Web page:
so what I was looking for was how far the extensive marbling could impress in flavor. Unexpectedly,  the umami  kick  so praised –in the medias — about Wagyu continues to elude me (this was the 3rd Wagyu tasting of this trip, having tried Matsusaka Wagyu a day prior, then sanda) .Well, YES the umami dimension is  definitely there (afterall the effect of the marbling has to be ultimately felt)  but I get more exciting umami with most   40 to 45 days perfectly dry aged prime Black Angus steaks.  I also do not get the comparision to  foie gras (a common comparison) that I oftently hear about. It’s  quality red meat, that is for sure,  the fat much more delicate in taste and texture in comparison to a fatty BlackAngus cut, but at the end of the count …it is just not as flavorful.   I admire the  quality of Wagyu beef, but for the enjoyment part ..nah,sorry…I (my palate) just do not get it. This was a  6/10, at best, for me  (Grade: A5/  Breed: Japanese Black Wagyu from Oki Islands, 30 days of wet aging  + 30 other days of dry aging )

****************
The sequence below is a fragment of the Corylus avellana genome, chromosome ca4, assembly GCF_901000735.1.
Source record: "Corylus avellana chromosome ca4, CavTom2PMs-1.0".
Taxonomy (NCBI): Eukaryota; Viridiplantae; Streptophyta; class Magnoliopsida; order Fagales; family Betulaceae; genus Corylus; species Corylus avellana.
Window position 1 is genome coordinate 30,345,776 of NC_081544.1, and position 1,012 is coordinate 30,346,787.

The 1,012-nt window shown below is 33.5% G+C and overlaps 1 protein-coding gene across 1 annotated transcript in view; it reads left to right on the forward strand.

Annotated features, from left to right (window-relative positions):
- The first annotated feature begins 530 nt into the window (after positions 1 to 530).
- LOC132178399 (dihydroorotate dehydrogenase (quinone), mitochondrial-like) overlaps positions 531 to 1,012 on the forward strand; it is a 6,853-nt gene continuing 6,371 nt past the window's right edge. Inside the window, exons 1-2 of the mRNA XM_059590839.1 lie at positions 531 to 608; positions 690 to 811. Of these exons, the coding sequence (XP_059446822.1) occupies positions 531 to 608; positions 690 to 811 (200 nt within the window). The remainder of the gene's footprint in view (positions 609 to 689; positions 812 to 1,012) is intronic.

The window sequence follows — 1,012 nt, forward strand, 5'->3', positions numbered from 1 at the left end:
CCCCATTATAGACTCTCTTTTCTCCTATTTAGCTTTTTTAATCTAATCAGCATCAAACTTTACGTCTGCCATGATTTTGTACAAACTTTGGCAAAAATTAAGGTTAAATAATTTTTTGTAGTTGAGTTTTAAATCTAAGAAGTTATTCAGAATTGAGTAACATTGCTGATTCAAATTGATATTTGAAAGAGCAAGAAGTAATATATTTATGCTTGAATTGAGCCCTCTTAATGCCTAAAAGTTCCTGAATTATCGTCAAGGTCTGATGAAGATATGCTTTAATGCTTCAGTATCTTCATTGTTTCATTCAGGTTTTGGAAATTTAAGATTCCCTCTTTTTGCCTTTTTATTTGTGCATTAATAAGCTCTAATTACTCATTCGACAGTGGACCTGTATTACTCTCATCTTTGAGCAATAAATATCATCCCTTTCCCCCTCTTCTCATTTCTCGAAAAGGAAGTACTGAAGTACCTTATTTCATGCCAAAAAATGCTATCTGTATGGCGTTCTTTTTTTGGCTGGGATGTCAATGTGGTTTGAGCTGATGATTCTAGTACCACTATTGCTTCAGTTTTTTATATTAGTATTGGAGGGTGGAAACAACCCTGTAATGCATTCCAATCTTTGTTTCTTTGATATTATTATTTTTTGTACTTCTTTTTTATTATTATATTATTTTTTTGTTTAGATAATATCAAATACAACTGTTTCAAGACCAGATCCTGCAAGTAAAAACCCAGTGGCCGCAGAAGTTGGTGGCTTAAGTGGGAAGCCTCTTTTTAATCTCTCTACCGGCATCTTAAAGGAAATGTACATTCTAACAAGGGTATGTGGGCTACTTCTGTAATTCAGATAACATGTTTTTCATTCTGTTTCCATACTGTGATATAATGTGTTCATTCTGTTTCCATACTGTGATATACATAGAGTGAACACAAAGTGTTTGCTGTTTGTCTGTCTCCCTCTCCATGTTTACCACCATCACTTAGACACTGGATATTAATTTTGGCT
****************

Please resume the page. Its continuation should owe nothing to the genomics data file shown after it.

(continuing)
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The Chef’s wife has suggested to pair the steak with a glass of Camus Père & Fils Mazoyères-Chambertin Grand Cru 2001. This wine was not decanted enough,   none of its basic characteristics having a chance of developing (for eg, barely any bouquet). Furthermore, the wine was way too  dry to  be enjoyable. As for the pairing to the steak, it simply  never worked.